Social Impact Purchasing

Changing the World, One Purchase at a Time

Taylor Lay
Greater Good Studio
8 min readMay 26, 2022


“The way we spend our money is one of our sources of power, as an organization and as individuals.”

In the Summer of 2021, I was hired by Greater Good Studio (GGS) as a Social
Impact Business Fellow, a position created to help GGS better align its
purchasing with the firm’s mission and values. This meant identifying positive
relationships and opportunities for change and pointing to where we might
create shared value through purchasing. As I reflect on the unique challenges
and opportunities in social impact purchasing, I am happy to share some of
what I learned and what helped me along the way.

Human-Centered Design Graphic created by and adapted by Taylor Lay*

As our understanding of social impact purchasing continues to evolve, a particularly useful source for us was the British Columbia’s Ministry of Social Development and Social Innovation brief on Social Impact Purchasing (SIP) Guidelines. This brief gave us the foundation we needed to set the stage at the firm. The Ministry of Social Development and Social Innovation defines SIP as the process through which organizations assess monetary value and social and environmental impact when purchasing goods and services.


We uncovered several tools to help measure, track, and evaluate suppliers and vendors. Below we share some that guided our approach this summer and may be of use as we grow in this area.

  • Carter’s 10 Cs of Supplier Evaluation informed our primary research and interview activity with staff and the pre-workshop survey.
  • Additionally, we received thoughtful advice from Dr. Mathew Liotine, Clinical Professor and Director of the Master of Science program in Supply Chain and Operations Management at the University of Illinois at Chicago. Dr. Liotine’s detailed suggestions included decision models and supplier appraisal criteria.
  • In keeping with tools to help measure, track, and evaluate vendors and suppliers, the Vendor Assessment and Evaluation Simplified article explains why vendor assessment is vital for a business. The authors provide several useful templates on risk mitigation and vendor assessment. For example, The Risk Assessment Matrix Template allows you to list each risk and determine its likelihood and severity. A list of five standard methods to conduct vendor evaluation was provided by the authors as well.
  • We also took an interest in the Kraljic Vendor Segmentation Matrix designed to help effectively segment vendors. Kraljic argued that supply items be mapped against risk and profitability. Each of the boxes in this two-by-two matrix represents a different buyer-supplier relationship type and suggests a set of distinct sourcing strategies. Using the matrix can help the operations team be more strategic in maximizing supply stability and lowering costs.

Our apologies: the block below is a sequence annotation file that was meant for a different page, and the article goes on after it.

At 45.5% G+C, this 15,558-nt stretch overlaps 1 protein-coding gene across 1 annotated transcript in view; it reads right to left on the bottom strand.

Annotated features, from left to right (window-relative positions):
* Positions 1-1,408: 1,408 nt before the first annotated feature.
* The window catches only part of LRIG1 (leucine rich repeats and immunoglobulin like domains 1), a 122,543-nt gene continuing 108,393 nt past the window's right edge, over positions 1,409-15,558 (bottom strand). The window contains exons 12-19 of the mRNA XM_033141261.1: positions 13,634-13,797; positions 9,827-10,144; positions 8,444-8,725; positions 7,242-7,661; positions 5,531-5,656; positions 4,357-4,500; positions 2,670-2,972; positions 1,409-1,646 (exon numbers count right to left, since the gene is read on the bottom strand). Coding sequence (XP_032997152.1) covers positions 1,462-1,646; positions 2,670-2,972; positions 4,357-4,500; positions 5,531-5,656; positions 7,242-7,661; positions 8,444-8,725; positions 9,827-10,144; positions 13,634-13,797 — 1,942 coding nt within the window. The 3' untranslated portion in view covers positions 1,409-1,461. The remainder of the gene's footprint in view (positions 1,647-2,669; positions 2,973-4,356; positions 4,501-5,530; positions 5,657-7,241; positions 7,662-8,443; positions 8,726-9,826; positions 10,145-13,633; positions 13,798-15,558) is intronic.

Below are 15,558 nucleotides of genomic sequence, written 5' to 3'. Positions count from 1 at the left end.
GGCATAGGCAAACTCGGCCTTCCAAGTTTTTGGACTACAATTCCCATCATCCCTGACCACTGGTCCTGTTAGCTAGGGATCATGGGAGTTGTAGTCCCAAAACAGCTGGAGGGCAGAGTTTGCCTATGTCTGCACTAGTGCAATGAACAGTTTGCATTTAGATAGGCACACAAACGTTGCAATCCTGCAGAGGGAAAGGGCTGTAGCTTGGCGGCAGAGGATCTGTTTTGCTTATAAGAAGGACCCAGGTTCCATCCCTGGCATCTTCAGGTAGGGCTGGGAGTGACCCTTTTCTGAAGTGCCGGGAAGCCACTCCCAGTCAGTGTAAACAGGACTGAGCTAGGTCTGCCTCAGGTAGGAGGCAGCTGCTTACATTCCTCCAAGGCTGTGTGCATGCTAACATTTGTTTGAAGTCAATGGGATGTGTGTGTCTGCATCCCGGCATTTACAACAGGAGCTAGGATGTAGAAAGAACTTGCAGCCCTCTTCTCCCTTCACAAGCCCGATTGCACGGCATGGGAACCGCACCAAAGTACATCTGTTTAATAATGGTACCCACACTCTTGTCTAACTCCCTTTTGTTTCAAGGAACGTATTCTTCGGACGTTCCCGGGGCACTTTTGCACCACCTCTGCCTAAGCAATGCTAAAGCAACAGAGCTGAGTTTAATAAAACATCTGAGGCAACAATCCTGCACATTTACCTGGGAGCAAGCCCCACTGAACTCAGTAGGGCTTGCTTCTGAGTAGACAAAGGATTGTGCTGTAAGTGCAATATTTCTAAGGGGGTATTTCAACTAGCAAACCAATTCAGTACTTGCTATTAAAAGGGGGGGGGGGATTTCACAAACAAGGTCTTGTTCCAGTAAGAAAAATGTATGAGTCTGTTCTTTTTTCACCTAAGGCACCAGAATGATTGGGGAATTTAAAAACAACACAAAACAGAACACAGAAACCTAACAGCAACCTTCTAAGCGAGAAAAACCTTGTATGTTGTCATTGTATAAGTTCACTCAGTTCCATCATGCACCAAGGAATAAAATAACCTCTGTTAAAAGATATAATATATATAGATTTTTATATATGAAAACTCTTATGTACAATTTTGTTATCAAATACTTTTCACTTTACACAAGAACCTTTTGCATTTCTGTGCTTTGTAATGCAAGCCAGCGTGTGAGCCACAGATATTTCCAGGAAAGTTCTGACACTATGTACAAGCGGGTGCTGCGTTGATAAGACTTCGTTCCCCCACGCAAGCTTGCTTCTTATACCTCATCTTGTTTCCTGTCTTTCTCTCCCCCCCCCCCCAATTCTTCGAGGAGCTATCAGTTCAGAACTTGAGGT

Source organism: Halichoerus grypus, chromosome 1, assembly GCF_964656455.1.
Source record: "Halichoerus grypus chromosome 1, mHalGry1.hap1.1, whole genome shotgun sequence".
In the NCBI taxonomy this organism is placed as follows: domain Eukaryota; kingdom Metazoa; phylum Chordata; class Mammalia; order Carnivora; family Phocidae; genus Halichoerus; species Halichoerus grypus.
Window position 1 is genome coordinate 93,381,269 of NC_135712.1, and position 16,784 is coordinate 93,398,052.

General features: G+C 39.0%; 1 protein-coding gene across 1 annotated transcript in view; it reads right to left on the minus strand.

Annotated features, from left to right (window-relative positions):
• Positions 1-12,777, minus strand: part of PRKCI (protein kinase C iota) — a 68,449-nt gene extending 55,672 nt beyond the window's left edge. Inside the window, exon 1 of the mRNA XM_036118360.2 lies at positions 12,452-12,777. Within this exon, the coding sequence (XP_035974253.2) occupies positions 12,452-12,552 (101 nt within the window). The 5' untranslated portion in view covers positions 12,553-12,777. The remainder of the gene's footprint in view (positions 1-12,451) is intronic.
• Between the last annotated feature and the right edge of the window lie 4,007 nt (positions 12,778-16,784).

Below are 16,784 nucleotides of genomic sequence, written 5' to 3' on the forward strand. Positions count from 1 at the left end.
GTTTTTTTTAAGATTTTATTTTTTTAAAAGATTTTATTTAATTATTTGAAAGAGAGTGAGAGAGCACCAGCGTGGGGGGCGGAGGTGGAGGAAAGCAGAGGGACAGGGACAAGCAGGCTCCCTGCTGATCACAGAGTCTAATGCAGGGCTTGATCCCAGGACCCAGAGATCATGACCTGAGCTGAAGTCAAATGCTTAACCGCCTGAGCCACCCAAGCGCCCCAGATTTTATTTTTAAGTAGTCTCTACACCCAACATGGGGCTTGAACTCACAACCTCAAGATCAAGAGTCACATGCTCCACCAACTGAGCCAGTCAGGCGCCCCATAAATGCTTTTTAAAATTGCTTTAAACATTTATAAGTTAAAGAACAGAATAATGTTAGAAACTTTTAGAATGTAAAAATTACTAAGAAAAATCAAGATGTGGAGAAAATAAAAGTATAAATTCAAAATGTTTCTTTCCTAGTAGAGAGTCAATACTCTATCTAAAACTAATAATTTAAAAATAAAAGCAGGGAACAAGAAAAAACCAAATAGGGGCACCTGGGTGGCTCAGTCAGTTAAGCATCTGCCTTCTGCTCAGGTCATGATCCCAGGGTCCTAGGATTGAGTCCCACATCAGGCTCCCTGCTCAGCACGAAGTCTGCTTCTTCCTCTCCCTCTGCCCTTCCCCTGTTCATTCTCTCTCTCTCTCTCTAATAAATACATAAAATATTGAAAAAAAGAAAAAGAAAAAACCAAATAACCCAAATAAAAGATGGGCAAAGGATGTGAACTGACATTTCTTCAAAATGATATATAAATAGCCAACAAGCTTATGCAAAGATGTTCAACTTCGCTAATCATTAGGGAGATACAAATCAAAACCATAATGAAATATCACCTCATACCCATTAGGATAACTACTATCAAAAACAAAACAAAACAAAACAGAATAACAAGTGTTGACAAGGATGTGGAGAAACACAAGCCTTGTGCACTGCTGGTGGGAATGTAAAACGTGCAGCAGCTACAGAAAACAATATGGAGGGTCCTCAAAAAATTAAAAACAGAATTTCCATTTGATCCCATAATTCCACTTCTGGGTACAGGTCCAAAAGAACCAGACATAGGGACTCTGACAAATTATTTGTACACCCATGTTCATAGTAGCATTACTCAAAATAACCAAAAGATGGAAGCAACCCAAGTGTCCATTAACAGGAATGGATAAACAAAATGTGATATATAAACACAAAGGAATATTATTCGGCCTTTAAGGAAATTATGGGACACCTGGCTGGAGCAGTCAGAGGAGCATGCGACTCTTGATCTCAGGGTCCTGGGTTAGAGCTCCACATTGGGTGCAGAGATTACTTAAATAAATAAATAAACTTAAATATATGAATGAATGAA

Gathering primary research to understand the team’s thoughts and needs was key to identifying the best tools for them. We collected data from surveys, one-on-one interviews, an office hour, and an interactive SIP workshop.

We derived immense value from incorporating Carter’s 10 Cs in our first survey and one-on-one interviews. We sent the survey to staff along with their most recent expense report. In it, we asked the team to reflect on 1.) their purchasing process, 2.) aspects of the purchasing policy that work well for them and those that can improve, and 3.) what comes to mind when they hear “social impact purchasing?” Additionally, we used Carter’s 10 Cs to probe for the top 3 criteria staff care about most when choosing a vendor or supplier for products. Then we asked, “how closely do you feel your purchasing aligns with the GGS mission?”

We found nearly everyone approached purchasing with a personal process, whether it be for considering the project needs or what lunch called for that day. An outlook shared by all was a desire for optimization; team members sought to understand current needs and then tended to make decisions based on affordability and convenience. When reflecting on purchasing alignment, team members acknowledged there was room for improvement. Fortunately, there was widespread interest in pursuing SIP.

In addition to the team’s curiosity in SIP, they courageously acknowledged a discrepancy between where we were currently and where we wanted to be. The journey toward SIP encompasses many factors. Our primary research revealed nine overarching themes.

Much of our process toward SIP included discussing perspectives and acknowledging internal struggles that staff felt. For instance, many staff members wrestled with their reliance on dependable and efficient vendors whose practices have both positive and negative externalities. One theme that captured numerous layers of concern was convenience. The team explained the role convenience played in maintaining the workflow. Convenience was internalized as the ease of acquiring the necessary products and/or materials to perform and efficiently deliver high-quality work to clients. For example, a team member shared, “our current purchasing processes reflect our busy workdays and default to convenience.” Similar sentiments were felt by others who shared:

“The way we work necessitates convenient purchasing. We often make purchasing decisions moment-to-moment.”

“We are willing to make changes toward SIP. Still, convenience and saving time must be factored in.”

“We now recognize our purchasing has an impact.”